The French Constitutional Court has ruled that non-Europeans are obliged to pay social charges on investment income.
What is the relationship between social charges on non-resident French income and capital gains and domestic tax liability?
The income thresholds that entitle households to an exemption from their local rates in France have been revised upwards this year.
With an increasing number of people living and working across international borders, it is possible for couples to have mixed tax residency status.
The income thresholds for exemption or reduction in social charges on pension income have been increased for 2017.
The French Constitutional Council is to rule on the legality of social charges imposed on the investment income, property income and capital gains of non-Europeans.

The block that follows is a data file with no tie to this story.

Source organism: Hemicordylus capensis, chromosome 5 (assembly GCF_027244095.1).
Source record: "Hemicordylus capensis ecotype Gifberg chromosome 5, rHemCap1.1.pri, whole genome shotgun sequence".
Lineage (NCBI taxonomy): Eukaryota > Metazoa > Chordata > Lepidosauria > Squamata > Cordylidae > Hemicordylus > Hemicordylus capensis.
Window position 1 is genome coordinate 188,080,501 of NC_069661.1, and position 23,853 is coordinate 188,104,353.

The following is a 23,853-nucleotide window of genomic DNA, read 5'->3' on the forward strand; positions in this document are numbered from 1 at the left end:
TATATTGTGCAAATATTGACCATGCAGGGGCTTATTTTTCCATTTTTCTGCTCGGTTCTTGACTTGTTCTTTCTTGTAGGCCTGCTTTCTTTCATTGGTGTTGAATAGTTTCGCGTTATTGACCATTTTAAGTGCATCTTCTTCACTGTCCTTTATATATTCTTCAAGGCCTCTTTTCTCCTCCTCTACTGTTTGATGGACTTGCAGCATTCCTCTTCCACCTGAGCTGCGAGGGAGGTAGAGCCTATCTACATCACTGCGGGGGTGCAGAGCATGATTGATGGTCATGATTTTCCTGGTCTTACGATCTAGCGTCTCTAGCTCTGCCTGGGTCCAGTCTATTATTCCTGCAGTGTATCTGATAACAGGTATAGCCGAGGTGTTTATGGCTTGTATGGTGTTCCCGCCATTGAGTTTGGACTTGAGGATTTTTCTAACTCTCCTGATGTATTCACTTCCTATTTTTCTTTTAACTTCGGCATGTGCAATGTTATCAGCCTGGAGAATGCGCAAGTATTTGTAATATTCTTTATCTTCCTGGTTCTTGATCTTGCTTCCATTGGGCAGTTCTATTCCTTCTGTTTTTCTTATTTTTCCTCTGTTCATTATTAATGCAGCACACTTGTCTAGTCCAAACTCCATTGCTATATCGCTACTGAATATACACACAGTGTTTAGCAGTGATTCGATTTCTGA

The favourite to be the next President of France, François Fillon, is proposing significant property based tax reductions and liberalisation of the private housing sector.
As a result of the proposed introduction of PAYE in France in 2018, most 2017 income will escape income tax and social charges.
With a presidential election due next year, the French government have raided the larder to announce some income tax reductions for 2017.
Local rates bills have remained broadly stable again this year compared to 2015, with the average amount payable by each household around €2,000.
The French government have made it easier for non-residents to pay a lower rate of tax on French sourced income, but there is no relenting on social charges.
Many non-residents who previously did not pay social charges on furnished rental income in France have been hit by the charges this year.
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